Growing up in Tehran, Iran, Akbari started her artistic practice as a photographer. She completed her Bachelor of Fine Arts in Photography at the Emily Carr University of Art and Design. Rooted in experimental documentary as a form, her moving image practice comprises video and installation, and she creates research-based essay films composed of writing, archival footage, and narration. Her work has been presented in artist-run centres, galleries, and film festivals such as Centre A and 221A Artist Run Centre in Vancouver, University of Toronto Art Centre, Centre 3 in Hamilton, Flying Broom International Women’s Film Festival in Turkey, Brussels Women’s Film Festival in Belgium, Fribourg International Film Festival in Switzerland, Edinburgh International Film Festival in Scotland, Bristol Radical Film Festival in UK, TIFF Cinematheque in Toronto, UCLA Film and Television Archive in US, and International Short Film Festival Oberhausen in Germany.


Dana Claxton – He Who Dreams (2013), 50:32 minutes, colour, English. 

A supernatural spiritual art film about a man who is in the dreamworld and the real world. The dreamworld and real worlds can be very similar.

Dana Claxton is a critically acclaimed international exhibiting artist. She works in film, video, photography, single and multi- channel video installation, and performance art. Her practice investigates indigenous beauty, the body, the socio-political and the spiritual. Her work has been shown internationally at the Museum of Modern Art (NYC), Metropolitan Museum of Art (NYC), Walker Art Centre (Minneapolis, MN), Sundance Film Festival, Salt Lake City (UT), Eiteljorg Museum of American Indians and Western Art, Indianapolis (IN) and the Museum of Contemporary Art (Sydney, AU), Cyrstal Bridges (Bentonville, AR), with exhibitions at Nasher Gallery of Art at Duke University (Durham, NC), Memphis Brooks Museum of Art (TN) and the Institute of Contemporary Art in Minneapolis (MN).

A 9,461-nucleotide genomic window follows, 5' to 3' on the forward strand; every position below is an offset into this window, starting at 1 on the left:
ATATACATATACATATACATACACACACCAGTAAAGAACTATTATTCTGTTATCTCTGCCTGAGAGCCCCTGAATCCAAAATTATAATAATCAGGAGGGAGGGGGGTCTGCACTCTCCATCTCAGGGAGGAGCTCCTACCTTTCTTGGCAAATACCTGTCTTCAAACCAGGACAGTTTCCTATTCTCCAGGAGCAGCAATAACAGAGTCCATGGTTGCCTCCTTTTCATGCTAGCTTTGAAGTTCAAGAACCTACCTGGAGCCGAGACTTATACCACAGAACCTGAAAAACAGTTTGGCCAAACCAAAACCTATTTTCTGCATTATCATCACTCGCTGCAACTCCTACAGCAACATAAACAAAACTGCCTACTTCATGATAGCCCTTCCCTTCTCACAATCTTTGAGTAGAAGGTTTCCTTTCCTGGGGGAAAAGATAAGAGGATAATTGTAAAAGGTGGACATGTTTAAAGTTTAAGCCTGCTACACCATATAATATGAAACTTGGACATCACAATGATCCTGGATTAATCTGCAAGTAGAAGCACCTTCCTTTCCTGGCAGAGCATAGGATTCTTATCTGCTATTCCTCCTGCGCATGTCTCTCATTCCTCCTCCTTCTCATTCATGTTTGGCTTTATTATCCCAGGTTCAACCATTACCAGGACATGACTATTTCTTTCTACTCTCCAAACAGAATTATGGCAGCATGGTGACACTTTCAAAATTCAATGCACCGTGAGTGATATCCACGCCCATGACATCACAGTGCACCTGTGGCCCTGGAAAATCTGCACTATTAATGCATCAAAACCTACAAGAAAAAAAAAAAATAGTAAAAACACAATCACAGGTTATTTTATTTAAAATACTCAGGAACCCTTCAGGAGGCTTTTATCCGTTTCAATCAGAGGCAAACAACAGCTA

She is Head and a Professor in the Department of Art History, Visual Art and Theory with the University of British Columbia. She is a member of Wood Mountain Lakota First Nations located in SW Saskatchewan and she resides in Vancouver Canada. 


Midi Onodera – Nobody Knows (2001), 03:15 minutes, colour, English 

Nobody Knows is a short poetic video that eloquently hints at a few inner thoughts of a solitary young woman. Shot in 2 toy camera formats, the Lomographic 35mm Supersampler and the Intel Play Digital Movie Creator, Nobody Knows embraces alternative photography in both celluloid and the digital realms. 

Midi Onodera is an award-winning filmmaker and media artist who has been making films and videos for more than 35 years. She has produced over 25 independent shorts, ranging from 16mm film to digital video to toy camera formats. In 2017 she received the Governor General’s Award in Visual and Media Arts. Skin Deep (1995), her theatrical feature, screened internationally at festivals including the Rotterdam International Film Festival and the Toronto International Film Festival. Her film The Displaced View (1988) was nominated for Best Documentary at the Gemini Awards.



In partnership with Capture Photography Festival and Vtape. Images courtesy of Vtape. 











Accessibility: The gallery is wheelchair and walker accessible. If you have specific accessibility needs, please contact us at (604) 683-8326 or [email protected].

Centre A is situated on the unceded territories of the Musqueam, Squamish, and Tsleil-Waututh peoples. We honour, respect, and give thanks to our hosts.